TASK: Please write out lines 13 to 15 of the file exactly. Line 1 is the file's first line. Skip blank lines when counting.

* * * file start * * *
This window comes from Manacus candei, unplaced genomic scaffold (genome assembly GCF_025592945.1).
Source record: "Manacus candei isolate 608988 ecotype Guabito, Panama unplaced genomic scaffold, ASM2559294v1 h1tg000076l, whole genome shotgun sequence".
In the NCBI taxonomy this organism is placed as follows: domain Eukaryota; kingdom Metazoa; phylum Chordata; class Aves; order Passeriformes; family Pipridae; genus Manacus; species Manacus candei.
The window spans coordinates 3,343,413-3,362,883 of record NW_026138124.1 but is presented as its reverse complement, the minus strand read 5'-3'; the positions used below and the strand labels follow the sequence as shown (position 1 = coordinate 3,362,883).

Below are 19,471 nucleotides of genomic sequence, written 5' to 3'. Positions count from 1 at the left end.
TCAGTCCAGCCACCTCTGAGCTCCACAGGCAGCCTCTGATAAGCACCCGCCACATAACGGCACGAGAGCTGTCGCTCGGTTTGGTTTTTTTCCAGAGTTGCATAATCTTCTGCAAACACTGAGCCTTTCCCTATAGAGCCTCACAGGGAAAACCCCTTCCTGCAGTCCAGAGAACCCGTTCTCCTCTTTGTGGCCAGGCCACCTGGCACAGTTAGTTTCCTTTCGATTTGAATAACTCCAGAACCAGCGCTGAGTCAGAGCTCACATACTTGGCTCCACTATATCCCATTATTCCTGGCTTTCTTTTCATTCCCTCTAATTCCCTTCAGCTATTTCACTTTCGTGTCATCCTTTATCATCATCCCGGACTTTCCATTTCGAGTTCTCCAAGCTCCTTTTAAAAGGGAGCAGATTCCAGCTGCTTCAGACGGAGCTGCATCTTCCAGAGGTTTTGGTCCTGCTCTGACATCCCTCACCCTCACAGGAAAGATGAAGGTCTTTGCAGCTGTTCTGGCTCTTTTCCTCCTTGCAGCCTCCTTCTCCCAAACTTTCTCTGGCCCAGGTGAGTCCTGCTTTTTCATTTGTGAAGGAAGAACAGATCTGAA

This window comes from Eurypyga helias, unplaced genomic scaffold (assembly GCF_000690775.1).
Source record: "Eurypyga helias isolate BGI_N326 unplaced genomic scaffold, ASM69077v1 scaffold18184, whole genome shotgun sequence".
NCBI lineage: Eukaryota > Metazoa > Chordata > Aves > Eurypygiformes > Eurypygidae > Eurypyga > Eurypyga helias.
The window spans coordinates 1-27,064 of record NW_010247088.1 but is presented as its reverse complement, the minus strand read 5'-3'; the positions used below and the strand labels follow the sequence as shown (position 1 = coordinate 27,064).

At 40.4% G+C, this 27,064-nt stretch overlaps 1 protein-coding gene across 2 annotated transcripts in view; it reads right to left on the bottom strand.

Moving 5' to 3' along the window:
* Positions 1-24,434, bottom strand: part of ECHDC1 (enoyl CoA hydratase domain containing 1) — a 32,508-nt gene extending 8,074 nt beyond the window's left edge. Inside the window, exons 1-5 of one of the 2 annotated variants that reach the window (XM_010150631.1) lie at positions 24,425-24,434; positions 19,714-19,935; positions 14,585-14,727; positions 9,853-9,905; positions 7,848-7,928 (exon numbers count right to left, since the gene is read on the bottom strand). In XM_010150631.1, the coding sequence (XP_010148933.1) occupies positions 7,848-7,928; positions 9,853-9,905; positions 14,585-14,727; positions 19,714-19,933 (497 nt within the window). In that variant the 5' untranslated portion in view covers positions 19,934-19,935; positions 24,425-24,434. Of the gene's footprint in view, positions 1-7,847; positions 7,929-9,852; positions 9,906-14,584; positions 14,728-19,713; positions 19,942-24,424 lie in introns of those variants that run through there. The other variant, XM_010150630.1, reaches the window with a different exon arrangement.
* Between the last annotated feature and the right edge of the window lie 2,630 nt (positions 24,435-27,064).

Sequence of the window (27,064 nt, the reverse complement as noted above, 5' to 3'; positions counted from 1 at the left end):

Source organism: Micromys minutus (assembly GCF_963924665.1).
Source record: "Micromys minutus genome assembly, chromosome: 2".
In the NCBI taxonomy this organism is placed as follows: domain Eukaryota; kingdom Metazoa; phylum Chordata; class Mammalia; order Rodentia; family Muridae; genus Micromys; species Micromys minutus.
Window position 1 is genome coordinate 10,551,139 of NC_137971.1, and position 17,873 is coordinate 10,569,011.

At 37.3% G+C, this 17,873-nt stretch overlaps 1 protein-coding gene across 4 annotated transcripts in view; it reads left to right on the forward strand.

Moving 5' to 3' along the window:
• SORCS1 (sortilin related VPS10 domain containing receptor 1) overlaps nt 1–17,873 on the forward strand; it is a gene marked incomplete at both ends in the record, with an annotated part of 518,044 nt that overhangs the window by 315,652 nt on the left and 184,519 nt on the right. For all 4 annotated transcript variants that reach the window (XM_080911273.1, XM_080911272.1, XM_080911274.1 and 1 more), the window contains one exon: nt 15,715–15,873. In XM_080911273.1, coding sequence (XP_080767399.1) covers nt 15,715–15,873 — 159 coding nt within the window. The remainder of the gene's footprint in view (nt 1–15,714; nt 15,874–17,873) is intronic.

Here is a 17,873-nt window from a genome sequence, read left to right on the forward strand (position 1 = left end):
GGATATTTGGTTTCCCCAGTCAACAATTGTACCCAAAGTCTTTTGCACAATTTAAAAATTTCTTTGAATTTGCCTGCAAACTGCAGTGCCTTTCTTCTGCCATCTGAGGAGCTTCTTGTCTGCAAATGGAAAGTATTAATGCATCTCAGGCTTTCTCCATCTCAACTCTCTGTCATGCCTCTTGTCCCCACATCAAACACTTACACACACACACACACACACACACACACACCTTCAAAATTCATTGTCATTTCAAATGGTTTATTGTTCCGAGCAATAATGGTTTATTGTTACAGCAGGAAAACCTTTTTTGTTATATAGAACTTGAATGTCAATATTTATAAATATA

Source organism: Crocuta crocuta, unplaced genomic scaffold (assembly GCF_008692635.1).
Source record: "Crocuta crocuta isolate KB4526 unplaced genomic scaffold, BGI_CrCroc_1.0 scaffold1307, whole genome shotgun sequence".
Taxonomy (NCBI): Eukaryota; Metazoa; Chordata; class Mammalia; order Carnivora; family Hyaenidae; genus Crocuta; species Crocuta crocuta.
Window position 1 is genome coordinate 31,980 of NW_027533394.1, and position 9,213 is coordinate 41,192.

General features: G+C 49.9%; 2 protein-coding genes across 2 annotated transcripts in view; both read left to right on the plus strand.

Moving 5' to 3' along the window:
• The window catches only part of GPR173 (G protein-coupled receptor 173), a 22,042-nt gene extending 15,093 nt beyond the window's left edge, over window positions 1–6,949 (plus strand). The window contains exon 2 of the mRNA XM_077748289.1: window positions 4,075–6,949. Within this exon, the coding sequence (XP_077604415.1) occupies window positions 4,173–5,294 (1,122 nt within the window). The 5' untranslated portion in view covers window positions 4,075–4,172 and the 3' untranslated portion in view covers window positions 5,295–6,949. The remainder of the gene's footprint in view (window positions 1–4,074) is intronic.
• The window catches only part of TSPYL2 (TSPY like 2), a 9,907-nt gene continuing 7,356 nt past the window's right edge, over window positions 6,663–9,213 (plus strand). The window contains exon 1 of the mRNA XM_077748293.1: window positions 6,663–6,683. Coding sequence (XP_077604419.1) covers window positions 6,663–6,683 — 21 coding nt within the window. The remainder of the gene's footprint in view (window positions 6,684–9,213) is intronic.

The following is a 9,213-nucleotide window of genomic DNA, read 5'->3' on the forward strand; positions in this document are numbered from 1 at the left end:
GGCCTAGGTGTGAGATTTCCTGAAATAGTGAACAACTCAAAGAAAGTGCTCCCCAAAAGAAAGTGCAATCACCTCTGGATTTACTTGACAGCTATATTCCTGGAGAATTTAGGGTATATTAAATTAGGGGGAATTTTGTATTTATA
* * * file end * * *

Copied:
* Positions 1-24,434, bottom strand: part of ECHDC1 (enoyl CoA hydratase domain containing 1) — a 32,508-nt gene extending 8,074 nt beyond the window's left edge. Inside the window, exons 1-5 of one of the 2 annotated variants that reach the window (XM_010150631.1) lie at positions 24,425-24,434; positions 19,714-19,935; positions 14,585-14,727; positions 9,853-9,905; positions 7,848-7,928 (exon numbers count right to left, since the gene is read on the bottom strand). In XM_010150631.1, the coding sequence (XP_010148933.1) occupies positions 7,848-7,928; positions 9,853-9,905; positions 14,585-14,727; positions 19,714-19,933 (497 nt within the window). In that variant the 5' untranslated portion in view covers positions 19,934-19,935; positions 24,425-24,434. Of the gene's footprint in view, positions 1-7,847; positions 7,929-9,852; positions 9,906-14,584; positions 14,728-19,713; positions 19,942-24,424 lie in introns of those variants that run through there. The other variant, XM_010150630.1, reaches the window with a different exon arrangement.
* Between the last annotated feature and the right edge of the window lie 2,630 nt (positions 24,435-27,064).

Sequence of the window (27,064 nt, the reverse complement as noted above, 5' to 3'; positions counted from 1 at the left end):